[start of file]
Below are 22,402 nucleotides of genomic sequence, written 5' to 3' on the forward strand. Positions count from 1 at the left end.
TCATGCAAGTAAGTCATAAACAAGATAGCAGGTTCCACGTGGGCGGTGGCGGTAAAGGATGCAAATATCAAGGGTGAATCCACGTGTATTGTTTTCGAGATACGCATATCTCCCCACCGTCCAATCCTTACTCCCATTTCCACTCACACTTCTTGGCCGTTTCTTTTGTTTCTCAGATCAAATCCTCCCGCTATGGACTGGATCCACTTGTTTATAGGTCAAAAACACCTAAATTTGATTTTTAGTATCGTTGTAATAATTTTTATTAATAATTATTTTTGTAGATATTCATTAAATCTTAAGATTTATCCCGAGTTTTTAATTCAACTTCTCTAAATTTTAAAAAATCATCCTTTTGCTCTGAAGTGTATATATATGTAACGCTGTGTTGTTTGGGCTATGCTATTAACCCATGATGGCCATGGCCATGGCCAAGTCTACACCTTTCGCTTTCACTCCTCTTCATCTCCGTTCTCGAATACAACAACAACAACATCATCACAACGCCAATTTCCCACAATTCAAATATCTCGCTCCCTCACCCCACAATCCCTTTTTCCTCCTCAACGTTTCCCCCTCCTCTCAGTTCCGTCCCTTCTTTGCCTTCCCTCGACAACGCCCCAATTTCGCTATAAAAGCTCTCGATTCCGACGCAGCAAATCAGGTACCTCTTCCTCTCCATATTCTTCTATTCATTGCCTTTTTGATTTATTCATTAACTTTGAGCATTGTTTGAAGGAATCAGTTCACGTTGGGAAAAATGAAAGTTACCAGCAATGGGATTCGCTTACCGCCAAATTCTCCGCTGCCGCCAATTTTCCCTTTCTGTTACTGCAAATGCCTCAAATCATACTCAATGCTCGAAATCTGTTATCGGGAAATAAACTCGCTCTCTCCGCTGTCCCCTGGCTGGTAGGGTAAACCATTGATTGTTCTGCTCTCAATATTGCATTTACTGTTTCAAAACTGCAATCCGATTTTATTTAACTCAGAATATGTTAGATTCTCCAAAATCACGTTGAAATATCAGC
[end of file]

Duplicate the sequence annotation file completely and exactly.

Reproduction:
Below are 22,402 nucleotides of genomic sequence, written 5' to 3' on the forward strand. Positions count from 1 at the left end.
TCATGCAAGTAAGTCATAAACAAGATAGCAGGTTCCACGTGGGCGGTGGCGGTAAAGGATGCAAATATCAAGGGTGAATCCACGTGTATTGTTTTCGAGATACGCATATCTCCCCACCGTCCAATCCTTACTCCCATTTCCACTCACACTTCTTGGCCGTTTCTTTTGTTTCTCAGATCAAATCCTCCCGCTATGGACTGGATCCACTTGTTTATAGGTCAAAAACACCTAAATTTGATTTTTAGTATCGTTGTAATAATTTTTATTAATAATTATTTTTGTAGATATTCATTAAATCTTAAGATTTATCCCGAGTTTTTAATTCAACTTCTCTAAATTTTAAAAAATCATCCTTTTGCTCTGAAGTGTATATATATGTAACGCTGTGTTGTTTGGGCTATGCTATTAACCCATGATGGCCATGGCCATGGCCAAGTCTACACCTTTCGCTTTCACTCCTCTTCATCTCCGTTCTCGAATACAACAACAACAACATCATCACAACGCCAATTTCCCACAATTCAAATATCTCGCTCCCTCACCCCACAATCCCTTTTTCCTCCTCAACGTTTCCCCCTCCTCTCAGTTCCGTCCCTTCTTTGCCTTCCCTCGACAACGCCCCAATTTCGCTATAAAAGCTCTCGATTCCGACGCAGCAAATCAGGTACCTCTTCCTCTCCATATTCTTCTATTCATTGCCTTTTTGATTTATTCATTAACTTTGAGCATTGTTTGAAGGAATCAGTTCACGTTGGGAAAAATGAAAGTTACCAGCAATGGGATTCGCTTACCGCCAAATTCTCCGCTGCCGCCAATTTTCCCTTTCTGTTACTGCAAATGCCTCAAATCATACTCAATGCTCGAAATCTGTTATCGGGAAATAAACTCGCTCTCTCCGCTGTCCCCTGGCTGGTAGGGTAAACCATTGATTGTTCTGCTCTCAATATTGCATTTACTGTTTCAAAACTGCAATCCGATTTTATTTAACTCAGAATATGTTAGATTCTCCAAAATCACGTTGAAATATCAGC